I've been asked this question a lot, especially in the UK. People seem to be a bit confused about whether Australian bushrangers were park rangers – they were not! Bushrangers were criminals.

The closest cultural touchpoint in the UK would be the British highwayman, while Americans might be more familiar with cowboys. Bushrangers were bandits who lived in the Australian bush through the proceeds of crime involving robbery with violence (or with at least the threat of violence).

These people aren't just criminals to Australians like me. We’re brought up to think of bushrangers as national heroes; they are a part of our national legend. We celebrate them for being underdogs and for fighting unjust authority, almost like Robin Hood. There’s even a chivalric element, harking back to that gallant knightly highway robber persona.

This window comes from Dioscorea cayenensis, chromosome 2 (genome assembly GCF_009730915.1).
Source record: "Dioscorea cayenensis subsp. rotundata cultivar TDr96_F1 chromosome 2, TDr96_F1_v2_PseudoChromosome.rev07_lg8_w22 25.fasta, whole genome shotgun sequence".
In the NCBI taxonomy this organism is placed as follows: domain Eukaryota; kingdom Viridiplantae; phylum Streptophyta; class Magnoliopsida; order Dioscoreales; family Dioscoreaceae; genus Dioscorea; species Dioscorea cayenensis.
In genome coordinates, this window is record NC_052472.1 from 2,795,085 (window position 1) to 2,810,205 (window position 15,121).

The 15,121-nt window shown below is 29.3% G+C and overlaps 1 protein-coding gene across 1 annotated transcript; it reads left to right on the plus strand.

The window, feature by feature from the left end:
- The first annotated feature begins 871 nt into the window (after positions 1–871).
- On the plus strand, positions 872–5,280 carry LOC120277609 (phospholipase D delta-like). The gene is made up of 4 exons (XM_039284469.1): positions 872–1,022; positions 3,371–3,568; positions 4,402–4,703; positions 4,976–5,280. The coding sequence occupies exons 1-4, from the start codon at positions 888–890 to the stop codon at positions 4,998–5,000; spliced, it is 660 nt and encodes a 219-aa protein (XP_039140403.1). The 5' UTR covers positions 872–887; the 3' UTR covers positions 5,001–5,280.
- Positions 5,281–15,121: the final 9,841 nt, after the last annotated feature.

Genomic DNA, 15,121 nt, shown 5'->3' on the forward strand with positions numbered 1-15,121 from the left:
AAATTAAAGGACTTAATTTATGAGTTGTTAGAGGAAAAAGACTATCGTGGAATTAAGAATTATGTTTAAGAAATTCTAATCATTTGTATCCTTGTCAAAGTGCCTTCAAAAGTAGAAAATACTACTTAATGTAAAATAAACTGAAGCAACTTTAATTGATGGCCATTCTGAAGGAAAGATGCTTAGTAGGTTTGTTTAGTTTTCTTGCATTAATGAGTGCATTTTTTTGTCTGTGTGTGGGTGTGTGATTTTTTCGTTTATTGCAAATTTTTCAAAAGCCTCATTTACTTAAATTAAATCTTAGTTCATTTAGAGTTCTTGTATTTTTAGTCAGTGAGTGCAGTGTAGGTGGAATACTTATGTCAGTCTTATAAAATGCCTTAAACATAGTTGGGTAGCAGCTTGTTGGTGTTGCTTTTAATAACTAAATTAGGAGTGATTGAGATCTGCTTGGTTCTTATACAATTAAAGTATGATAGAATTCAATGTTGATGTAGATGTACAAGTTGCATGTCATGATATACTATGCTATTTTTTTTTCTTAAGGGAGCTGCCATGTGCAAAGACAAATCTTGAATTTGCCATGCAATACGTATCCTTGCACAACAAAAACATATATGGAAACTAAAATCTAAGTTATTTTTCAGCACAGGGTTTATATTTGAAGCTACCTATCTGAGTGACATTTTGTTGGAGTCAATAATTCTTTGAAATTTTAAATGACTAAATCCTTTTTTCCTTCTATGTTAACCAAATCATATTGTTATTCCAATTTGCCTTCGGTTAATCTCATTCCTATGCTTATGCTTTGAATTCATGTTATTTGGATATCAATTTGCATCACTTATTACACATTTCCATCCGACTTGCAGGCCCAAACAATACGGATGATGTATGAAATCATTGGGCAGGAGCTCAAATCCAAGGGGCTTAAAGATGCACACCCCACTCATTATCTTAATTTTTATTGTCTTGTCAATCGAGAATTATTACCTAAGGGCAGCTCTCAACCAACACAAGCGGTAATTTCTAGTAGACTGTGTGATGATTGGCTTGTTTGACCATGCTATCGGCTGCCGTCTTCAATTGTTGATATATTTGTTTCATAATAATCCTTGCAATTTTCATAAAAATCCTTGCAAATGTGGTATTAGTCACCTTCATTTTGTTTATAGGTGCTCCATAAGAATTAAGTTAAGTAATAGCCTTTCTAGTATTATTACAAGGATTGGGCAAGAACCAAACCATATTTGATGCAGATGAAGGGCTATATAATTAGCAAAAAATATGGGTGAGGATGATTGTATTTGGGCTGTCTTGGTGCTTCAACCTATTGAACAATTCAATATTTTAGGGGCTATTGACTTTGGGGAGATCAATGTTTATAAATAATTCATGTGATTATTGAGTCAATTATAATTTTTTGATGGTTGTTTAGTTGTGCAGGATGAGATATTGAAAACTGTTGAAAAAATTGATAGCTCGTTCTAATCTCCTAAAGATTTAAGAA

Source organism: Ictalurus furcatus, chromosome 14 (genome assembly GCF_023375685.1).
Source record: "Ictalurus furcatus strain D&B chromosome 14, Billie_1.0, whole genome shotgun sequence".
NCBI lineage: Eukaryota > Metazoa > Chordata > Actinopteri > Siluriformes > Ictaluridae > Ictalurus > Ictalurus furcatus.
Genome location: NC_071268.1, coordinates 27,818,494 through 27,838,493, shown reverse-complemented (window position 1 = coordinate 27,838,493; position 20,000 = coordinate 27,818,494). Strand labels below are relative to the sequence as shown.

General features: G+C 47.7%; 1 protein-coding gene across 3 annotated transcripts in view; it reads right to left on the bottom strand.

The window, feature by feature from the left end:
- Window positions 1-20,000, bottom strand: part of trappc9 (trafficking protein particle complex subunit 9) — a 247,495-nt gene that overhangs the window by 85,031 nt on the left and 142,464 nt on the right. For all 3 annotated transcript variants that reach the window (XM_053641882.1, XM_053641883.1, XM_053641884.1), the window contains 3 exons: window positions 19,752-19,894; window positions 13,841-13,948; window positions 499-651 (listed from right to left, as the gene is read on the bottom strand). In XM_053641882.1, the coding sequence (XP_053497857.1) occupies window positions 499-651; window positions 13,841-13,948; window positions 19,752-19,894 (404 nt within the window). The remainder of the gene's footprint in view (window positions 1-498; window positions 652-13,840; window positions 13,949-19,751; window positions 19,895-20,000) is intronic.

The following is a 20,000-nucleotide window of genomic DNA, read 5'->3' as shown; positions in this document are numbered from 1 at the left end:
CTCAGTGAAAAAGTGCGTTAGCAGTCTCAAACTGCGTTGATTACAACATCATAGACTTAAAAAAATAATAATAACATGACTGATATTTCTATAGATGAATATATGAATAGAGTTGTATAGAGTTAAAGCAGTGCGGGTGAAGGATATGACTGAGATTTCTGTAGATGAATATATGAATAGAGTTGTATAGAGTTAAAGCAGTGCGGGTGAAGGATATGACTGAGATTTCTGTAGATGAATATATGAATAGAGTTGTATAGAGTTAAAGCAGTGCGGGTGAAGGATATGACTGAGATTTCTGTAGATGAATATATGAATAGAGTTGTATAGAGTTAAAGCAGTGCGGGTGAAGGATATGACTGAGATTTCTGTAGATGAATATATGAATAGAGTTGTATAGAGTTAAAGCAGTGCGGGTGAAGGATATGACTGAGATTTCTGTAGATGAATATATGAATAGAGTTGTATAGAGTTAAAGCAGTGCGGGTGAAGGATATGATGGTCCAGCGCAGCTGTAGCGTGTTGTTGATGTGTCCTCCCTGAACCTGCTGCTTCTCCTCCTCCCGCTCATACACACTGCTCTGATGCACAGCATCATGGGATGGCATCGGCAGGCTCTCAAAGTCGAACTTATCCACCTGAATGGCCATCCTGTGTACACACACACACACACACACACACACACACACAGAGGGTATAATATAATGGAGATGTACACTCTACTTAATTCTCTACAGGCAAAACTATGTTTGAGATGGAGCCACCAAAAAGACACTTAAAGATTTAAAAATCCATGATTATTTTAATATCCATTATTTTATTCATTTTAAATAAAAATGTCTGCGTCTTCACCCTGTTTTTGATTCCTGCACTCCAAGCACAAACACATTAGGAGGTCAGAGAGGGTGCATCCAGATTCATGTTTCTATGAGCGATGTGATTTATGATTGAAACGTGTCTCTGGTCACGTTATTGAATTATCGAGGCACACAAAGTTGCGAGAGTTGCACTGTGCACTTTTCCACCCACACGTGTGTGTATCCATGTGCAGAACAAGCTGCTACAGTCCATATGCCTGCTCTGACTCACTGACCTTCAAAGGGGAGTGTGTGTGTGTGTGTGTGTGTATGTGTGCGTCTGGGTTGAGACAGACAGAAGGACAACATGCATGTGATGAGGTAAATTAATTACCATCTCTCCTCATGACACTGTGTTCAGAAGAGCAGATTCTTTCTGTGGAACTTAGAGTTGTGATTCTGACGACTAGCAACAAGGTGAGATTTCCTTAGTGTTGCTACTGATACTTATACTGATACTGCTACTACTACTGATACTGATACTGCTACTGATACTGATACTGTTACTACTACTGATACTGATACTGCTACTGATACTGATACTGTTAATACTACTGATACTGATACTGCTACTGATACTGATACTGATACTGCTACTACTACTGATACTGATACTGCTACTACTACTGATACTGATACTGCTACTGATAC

This is something that I think listeners to my recent HistoryExtra podcast episode – Australian bushrangers: folk heroes or common criminals? – should be aware of from the start. There are these historical criminals in Australia called bushrangers, but most Australians listening to the podcast would be aware of them as national legends.

Listen to the full episode here

Dr Meg Foster is a historian of banditry, settler colonial and public history at the University of Cambridge. Her book Boundary Crossers: the hidden history of Australia’s other bushrangers was released in 2022 with University of New South Wales Press.